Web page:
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Binotto on Leclerc’s timing mistake : “We were gambling”

In an interview with the italian Sky Sport journalists, Ferrari’s team principal labels Leclerc’s qualifying miss as a ‘risk that didn’t pay off”.

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Binotto on Leclerc’s timing mistake : “We were gambling”
Fuente imagen: Via Formula1.com

“We are tight on margin” tells Leclerc’s engineer to the Monegasque himself, as soon as he left the pits for his last Q3 out-lap. Once the two Ferraris made it into the last sector the situation was critical: “Seb is slowing down, we won’t make it!” complained Charles Leclerc, until the last grain of sand in the hourglass fell and the checkered flag was waved in the Abu Dhabi night.

“Margin zero”, not enough time left to complete the warm-up lap and therefore no chance for Leclerc to have one last qualifying attempt.
Despite the team radio, heatened up by the tension, there was no responsability on Sebastian Vettel, who had Albon and Sainz right in front. Once more, this mistake came from the Ferrari’s pitwall. And that makes it even harder to swallow.


“All weekend long we have been losing so much time in the third sector –explained Mattia Binotto- so we decided to wait up to the last second before letting the drivers go, in order to have the best track condition possible. That would explain why Ferrari decided to go back on track after everybody else, but then, why the time ran out before Leclerc made it to the line?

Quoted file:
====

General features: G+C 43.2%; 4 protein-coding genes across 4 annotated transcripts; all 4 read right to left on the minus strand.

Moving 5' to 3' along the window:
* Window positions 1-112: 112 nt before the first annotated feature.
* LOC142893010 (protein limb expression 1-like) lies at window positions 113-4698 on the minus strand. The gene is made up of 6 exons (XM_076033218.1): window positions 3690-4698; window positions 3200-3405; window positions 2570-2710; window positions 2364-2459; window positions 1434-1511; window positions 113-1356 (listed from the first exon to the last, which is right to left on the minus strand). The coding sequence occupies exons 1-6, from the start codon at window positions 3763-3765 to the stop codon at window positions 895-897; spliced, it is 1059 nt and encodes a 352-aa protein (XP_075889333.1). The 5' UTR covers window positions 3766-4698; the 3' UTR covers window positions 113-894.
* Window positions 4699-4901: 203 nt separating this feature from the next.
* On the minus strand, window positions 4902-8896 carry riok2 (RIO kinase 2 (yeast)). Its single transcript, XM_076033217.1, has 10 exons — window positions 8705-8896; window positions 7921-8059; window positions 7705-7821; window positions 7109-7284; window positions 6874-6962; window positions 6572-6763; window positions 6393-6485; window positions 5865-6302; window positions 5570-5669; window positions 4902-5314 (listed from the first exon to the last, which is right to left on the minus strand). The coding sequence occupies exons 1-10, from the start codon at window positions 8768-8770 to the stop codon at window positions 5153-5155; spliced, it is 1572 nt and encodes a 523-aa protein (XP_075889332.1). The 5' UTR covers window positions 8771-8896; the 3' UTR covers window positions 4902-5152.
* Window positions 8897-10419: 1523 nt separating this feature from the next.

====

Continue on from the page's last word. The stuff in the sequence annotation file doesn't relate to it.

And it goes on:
There was no misjudgement according to Binotto, that stated: “We found traffic in the last sector, that’s why we didn’t have any time left”. Doesn’t it literally mean a ‘misjudgement’ then? Traffic in T3 is no new thing to Formula 1 and not taking it into consideration is a huge mistake.


Under the pressure of journalists, Binotto stood his feet and kept on denying any error: We had to gamble. We were far away from poleposition therefore we tried to take any advantage possible. It was a risk we were aware of, we knew that, but in the end it didn’t pay off. Amen, so it be.

Ferrari’s team principal looked not willing to put anyone in the team under the spotlight by blaming the failure onto the strategists, but from the outside nothing seemed to have been down to bad luck and neither traffic. But it’s definetly not the first time Ferrari messes strategies up and, in order to solve this massive problem, probably the first step would be to at least take their own responsabilities.

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